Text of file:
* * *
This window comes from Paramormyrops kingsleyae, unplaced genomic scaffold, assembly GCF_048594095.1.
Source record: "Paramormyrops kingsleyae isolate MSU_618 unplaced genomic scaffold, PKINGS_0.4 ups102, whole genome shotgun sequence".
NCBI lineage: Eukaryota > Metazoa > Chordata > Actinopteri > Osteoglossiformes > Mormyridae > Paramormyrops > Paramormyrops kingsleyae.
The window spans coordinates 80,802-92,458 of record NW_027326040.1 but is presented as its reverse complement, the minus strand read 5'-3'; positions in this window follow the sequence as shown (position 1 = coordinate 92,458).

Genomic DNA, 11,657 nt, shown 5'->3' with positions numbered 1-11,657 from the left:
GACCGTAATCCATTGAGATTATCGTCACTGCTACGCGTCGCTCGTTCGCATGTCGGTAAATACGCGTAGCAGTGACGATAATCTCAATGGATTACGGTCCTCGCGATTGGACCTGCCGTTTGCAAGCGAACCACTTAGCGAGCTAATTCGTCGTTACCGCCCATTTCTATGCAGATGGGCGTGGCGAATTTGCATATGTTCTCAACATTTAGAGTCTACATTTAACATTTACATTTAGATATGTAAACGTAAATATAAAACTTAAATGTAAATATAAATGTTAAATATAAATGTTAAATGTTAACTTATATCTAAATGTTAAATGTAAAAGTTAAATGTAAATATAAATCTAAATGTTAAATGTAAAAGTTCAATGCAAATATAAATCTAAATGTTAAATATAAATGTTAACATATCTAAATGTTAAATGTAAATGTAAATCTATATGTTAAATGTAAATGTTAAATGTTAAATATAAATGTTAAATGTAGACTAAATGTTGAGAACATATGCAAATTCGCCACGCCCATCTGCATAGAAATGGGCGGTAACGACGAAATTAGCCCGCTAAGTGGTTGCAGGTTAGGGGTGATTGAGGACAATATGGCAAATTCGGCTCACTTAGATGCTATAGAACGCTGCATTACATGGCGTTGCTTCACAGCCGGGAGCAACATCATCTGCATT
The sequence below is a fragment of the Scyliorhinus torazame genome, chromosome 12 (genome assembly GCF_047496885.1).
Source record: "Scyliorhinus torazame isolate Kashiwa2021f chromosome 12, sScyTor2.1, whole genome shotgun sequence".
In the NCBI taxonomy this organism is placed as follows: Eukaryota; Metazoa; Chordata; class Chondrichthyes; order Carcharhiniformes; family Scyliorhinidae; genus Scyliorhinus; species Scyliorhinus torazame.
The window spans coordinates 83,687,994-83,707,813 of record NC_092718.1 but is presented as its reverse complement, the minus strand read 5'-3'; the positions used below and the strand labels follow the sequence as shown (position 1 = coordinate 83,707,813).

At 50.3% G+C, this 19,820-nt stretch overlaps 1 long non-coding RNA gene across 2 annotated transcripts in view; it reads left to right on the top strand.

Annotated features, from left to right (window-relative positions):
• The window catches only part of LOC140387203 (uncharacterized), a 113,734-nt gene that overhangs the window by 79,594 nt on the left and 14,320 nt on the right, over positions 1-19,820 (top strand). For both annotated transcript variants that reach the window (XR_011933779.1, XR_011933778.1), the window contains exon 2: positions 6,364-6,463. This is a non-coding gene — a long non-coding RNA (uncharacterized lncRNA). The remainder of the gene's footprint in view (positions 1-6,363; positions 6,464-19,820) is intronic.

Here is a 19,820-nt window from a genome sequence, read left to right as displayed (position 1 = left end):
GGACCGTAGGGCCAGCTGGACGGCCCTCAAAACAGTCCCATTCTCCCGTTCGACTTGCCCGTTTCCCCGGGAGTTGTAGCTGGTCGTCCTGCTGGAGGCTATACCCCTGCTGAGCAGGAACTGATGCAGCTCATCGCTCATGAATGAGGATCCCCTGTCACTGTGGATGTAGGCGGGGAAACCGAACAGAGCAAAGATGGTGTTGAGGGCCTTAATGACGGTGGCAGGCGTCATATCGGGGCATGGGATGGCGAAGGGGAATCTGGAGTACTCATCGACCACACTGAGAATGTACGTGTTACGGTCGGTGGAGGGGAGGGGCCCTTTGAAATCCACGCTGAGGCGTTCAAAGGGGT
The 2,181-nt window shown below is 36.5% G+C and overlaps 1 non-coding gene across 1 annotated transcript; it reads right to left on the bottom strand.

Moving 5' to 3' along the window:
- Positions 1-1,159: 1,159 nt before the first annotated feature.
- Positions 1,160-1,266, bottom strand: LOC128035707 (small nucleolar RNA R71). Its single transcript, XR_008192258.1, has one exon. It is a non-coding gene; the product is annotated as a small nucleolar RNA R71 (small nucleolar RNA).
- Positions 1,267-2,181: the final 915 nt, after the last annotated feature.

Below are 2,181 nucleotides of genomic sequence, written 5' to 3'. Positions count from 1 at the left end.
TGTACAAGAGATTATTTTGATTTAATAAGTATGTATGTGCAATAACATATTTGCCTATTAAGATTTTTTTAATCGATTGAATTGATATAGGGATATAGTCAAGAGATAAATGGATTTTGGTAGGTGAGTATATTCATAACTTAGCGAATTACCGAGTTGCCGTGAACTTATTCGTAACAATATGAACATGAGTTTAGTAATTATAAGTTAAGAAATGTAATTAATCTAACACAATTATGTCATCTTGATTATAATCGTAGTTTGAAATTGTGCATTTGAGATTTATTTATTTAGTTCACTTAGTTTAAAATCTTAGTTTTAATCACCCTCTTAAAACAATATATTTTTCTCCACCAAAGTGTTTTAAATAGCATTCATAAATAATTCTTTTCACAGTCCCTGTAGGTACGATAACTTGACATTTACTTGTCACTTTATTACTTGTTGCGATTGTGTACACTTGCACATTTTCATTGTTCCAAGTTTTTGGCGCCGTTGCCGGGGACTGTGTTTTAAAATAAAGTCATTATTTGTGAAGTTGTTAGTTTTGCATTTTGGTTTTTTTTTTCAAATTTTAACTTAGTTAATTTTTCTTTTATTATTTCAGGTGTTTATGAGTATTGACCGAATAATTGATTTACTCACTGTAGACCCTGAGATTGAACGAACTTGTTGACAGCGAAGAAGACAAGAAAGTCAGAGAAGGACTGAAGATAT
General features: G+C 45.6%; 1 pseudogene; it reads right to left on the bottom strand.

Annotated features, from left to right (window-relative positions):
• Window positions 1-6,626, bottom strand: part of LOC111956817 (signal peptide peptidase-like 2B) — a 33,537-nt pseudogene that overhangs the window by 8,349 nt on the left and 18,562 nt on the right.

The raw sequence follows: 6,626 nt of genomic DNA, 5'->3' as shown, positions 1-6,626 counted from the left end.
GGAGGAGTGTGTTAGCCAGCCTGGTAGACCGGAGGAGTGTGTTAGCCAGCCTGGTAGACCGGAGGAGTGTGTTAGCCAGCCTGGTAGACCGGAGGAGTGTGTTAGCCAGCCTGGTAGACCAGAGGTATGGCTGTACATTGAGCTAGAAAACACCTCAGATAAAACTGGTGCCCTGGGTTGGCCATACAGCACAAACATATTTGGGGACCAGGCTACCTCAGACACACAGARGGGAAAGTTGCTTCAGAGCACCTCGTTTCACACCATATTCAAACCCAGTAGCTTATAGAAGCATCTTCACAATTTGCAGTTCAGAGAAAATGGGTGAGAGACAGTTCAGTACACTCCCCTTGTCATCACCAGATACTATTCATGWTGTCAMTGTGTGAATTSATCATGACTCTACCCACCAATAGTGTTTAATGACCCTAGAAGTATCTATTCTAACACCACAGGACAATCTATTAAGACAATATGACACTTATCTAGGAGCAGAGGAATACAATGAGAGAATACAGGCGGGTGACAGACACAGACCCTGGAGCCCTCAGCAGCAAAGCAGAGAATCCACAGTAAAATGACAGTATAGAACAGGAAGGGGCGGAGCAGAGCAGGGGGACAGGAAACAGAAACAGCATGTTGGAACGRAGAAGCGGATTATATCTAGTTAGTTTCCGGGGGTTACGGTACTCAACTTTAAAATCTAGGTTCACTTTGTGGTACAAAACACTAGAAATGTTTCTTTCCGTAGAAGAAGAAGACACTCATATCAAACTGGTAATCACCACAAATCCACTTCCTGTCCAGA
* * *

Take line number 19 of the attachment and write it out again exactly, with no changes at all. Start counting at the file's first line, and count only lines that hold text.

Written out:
- Positions 1,160-1,266, bottom strand: LOC128035707 (small nucleolar RNA R71). Its single transcript, XR_008192258.1, has one exon. It is a non-coding gene; the product is annotated as a small nucleolar RNA R71 (small nucleolar RNA).